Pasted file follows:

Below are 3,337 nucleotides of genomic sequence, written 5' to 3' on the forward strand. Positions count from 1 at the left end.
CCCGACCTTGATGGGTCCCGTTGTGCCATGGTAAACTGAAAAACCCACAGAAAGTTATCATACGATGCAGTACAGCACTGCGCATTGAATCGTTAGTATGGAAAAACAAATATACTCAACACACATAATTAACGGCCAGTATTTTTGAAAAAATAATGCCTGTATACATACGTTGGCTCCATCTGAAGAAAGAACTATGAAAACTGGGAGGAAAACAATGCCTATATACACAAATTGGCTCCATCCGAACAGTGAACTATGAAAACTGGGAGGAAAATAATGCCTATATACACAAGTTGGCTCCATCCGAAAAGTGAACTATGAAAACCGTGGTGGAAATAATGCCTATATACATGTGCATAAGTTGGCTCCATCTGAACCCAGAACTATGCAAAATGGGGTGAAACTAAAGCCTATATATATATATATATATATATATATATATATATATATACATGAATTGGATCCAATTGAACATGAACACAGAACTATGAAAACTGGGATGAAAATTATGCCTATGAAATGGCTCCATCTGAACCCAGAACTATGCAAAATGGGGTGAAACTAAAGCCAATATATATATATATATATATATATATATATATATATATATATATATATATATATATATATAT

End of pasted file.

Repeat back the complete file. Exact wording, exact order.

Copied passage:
Below are 3,337 nucleotides of genomic sequence, written 5' to 3' on the forward strand. Positions count from 1 at the left end.
CCCGACCTTGATGGGTCCCGTTGTGCCATGGTAAACTGAAAAACCCACAGAAAGTTATCATACGATGCAGTACAGCACTGCGCATTGAATCGTTAGTATGGAAAAACAAATATACTCAACACACATAATTAACGGCCAGTATTTTTGAAAAAATAATGCCTGTATACATACGTTGGCTCCATCTGAAGAAAGAACTATGAAAACTGGGAGGAAAACAATGCCTATATACACAAATTGGCTCCATCCGAACAGTGAACTATGAAAACTGGGAGGAAAATAATGCCTATATACACAAGTTGGCTCCATCCGAAAAGTGAACTATGAAAACCGTGGTGGAAATAATGCCTATATACATGTGCATAAGTTGGCTCCATCTGAACCCAGAACTATGCAAAATGGGGTGAAACTAAAGCCTATATATATATATATATATATATATATATATATATATATACATGAATTGGATCCAATTGAACATGAACACAGAACTATGAAAACTGGGATGAAAATTATGCCTATGAAATGGCTCCATCTGAACCCAGAACTATGCAAAATGGGGTGAAACTAAAGCCAATATATATATATATATATATATATATATATATATATATATATATATATATATATATATATAT